There are entire strip malls of commercial real estate that are completely vacant at the edge of most towns, and peppered throughout the region. More than a few of these malls are brand new, never occupied.[15]

And then there are the housing developments… sprawling tinderbox agglomerations, most of them sparsely inhabited… many of the units featuring For Sale or Foreclosed signs…[16]

Car dealerships (the ones that are still operating, Lawrence lost two of them this year) have signs offering a new kind of insurance: if you buy a car you can bring it back for a full refund if you lose your job in the first year.[17]

When I hike in the countryside on the weekends, the bucolic quiet is frequently pierced by the sound of gunfire, people doing target practice or hunting with their many types of firearms. The gun stores are very low on ammunition since all the freaks around here (and there are lots of them) believe that Obama is planning a fascist takeover and the only remedy/defense will be an armed insurrection, so they are buying hundreds of thousands of rounds for their assault rifles.[18]

None of this is exaggerated. What's more, it is sprawling, endemic and mostly unrelieved, with only slight variations for hundreds of miles, if not throughout the continent.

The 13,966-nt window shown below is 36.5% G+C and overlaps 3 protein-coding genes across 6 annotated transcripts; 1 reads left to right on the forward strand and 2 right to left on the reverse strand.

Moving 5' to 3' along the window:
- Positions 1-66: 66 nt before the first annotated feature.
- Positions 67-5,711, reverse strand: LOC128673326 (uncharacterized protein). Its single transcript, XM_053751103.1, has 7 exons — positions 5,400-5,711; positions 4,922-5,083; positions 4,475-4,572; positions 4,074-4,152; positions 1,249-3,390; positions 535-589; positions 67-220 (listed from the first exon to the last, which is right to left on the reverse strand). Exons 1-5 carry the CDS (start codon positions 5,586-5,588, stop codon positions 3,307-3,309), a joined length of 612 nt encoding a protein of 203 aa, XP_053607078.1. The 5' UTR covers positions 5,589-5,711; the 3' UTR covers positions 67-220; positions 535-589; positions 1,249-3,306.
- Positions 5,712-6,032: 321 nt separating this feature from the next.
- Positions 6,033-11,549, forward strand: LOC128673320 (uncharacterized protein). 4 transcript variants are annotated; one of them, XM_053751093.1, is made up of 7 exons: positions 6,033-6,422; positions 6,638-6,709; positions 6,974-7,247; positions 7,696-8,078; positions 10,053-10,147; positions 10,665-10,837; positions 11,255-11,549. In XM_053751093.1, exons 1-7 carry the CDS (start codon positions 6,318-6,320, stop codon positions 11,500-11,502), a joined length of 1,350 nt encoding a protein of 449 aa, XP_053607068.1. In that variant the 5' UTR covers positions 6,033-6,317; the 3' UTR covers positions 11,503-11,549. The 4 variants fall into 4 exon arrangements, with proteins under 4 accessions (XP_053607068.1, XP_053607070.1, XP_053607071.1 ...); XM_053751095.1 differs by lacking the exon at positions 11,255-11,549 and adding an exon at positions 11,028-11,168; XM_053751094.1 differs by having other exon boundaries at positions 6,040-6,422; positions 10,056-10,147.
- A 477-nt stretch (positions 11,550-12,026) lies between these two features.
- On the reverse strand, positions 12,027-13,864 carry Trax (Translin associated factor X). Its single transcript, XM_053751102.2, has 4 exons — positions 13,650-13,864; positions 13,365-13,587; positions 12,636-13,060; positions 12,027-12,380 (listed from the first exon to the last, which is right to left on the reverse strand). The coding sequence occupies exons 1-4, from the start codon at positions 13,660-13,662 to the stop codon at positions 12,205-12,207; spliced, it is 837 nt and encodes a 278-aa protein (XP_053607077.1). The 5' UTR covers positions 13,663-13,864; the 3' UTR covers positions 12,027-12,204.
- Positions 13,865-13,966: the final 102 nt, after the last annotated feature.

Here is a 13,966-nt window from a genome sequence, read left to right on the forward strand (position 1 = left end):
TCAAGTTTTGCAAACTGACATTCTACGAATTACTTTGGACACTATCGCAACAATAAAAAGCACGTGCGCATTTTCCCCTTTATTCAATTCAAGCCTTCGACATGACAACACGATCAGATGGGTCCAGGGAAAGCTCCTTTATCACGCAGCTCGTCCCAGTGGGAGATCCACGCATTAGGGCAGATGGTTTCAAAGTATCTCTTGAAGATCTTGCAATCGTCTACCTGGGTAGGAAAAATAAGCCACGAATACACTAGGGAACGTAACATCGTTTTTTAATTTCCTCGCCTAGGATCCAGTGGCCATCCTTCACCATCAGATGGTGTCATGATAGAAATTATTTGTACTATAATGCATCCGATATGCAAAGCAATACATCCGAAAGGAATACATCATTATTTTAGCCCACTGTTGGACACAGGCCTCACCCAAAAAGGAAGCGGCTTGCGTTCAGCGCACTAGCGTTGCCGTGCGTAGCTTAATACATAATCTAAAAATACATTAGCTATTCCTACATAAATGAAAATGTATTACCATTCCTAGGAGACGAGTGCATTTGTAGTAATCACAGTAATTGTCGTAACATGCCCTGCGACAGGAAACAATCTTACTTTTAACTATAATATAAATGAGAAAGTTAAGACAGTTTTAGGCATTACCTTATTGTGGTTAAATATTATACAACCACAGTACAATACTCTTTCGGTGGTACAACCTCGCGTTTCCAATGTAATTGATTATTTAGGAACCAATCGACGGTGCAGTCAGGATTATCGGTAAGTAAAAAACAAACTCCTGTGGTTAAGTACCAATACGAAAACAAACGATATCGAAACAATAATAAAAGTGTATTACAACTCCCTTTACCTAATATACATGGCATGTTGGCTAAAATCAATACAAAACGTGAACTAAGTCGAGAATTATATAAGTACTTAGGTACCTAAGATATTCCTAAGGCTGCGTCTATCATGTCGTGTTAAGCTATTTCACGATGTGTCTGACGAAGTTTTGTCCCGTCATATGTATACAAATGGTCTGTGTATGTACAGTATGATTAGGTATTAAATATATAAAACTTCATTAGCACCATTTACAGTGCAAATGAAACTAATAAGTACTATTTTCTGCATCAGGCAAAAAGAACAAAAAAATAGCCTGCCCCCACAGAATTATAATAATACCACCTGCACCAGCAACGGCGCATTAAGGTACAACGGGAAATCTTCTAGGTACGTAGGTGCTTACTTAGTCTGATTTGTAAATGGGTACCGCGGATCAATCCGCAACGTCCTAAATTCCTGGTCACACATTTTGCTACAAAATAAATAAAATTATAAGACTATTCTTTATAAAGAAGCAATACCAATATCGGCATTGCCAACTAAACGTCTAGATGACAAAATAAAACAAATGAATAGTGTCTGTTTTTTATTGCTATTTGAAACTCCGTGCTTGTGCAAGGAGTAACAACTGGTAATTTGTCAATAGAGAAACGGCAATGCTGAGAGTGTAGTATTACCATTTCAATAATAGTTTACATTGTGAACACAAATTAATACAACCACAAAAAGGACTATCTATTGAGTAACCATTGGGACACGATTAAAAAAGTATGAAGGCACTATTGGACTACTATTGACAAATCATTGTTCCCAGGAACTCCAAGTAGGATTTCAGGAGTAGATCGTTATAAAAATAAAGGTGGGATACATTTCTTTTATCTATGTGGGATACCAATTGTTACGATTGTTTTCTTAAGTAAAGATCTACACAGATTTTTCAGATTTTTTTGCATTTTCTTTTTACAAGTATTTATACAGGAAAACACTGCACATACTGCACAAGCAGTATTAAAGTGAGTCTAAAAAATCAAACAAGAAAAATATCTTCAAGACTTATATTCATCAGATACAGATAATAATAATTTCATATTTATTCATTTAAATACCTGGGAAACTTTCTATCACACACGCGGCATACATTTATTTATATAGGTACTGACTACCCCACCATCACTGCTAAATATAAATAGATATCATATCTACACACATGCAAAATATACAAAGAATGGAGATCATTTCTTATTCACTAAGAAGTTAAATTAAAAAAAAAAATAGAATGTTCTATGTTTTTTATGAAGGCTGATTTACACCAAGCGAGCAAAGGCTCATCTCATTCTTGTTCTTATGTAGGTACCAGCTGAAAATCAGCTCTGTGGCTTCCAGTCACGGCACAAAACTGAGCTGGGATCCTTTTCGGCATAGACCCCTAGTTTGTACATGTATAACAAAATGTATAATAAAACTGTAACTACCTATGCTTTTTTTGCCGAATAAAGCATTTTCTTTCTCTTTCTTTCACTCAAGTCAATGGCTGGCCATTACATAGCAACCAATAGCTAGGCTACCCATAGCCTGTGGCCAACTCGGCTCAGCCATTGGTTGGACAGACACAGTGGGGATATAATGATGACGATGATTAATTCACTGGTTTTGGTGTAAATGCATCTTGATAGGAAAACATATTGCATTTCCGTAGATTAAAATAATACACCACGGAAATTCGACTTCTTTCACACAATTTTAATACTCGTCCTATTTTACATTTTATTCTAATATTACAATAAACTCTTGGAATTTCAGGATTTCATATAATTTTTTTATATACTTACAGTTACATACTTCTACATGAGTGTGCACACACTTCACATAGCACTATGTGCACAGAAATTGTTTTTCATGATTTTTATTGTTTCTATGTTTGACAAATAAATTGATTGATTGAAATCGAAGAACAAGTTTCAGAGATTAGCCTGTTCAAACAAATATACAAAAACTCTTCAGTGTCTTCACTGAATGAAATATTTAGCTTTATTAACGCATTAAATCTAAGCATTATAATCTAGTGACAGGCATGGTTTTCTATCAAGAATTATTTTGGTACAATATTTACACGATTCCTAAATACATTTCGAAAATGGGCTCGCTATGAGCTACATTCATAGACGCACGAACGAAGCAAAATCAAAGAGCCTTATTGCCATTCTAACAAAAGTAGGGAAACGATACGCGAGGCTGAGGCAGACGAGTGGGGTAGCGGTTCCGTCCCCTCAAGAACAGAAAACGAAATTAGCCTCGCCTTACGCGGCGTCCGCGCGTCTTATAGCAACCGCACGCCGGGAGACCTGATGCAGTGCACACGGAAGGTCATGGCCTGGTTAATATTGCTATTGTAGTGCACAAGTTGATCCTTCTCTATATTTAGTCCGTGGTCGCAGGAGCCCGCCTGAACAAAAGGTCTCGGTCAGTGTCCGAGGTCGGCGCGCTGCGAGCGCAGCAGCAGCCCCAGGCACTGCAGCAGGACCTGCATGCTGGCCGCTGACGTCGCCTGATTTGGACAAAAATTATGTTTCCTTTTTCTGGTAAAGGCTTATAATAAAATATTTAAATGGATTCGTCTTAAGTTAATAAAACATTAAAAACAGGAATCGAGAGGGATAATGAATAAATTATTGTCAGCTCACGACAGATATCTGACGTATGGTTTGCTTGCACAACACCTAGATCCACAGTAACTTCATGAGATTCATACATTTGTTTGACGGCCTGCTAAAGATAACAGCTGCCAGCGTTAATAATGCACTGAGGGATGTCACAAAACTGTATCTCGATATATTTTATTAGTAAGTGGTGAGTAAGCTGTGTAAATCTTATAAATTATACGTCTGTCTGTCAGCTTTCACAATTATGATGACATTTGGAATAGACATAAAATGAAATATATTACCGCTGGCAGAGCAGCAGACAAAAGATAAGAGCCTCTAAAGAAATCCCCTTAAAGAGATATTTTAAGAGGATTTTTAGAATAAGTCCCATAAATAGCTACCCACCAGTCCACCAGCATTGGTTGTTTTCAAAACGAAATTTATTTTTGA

What can be hoped for?

Much of it can be resolved by simply stopping the destruction. The landscape has an unstoppable capacity for regeneration. If you don't mow your lawn, in a few short months you'll find yourself surrounded by jungle.

Once erosion stabilizes and wetlands renew themselves, they have a near miraculous capacity to filter and break down most toxins. Wildlife populations race into new niches, adapt quickly and thrive when relieved of the stresses of human encroachment.

Time has a lovely way of repurposing an oppressively glittering, chintzy franchise development into just about any vital form creativity can muster, once the corporate stranglehold is broken. It only takes a fraction of the energy and effort it took to create an isolating, soul-obliterating housing archipelago to turn it into an actual neighborhood where people can walk to the corner store and meet each other on common ground. No social problem can go unresolved for long when it is addressed on common ground, free from fear.

When was the last time you really felt like you were running short of dioxins, PCBs and the products manufactured that produce them. Never? Why not just stop making them? They take a mighty long time to break down and lose their toxicity, but they eventually will. -If we quit making new quantities of them.

All of these regenerative effects are so apparent, such common knowledge, that they have become clichés. What is stopping us from acknowledging the crisis?

My old friend, William Burroughs had a title for what is required to fix the mess: "Naked Lunch", -a frozen moment when everyone sees what is on the end of every fork.

It can't happen too soon.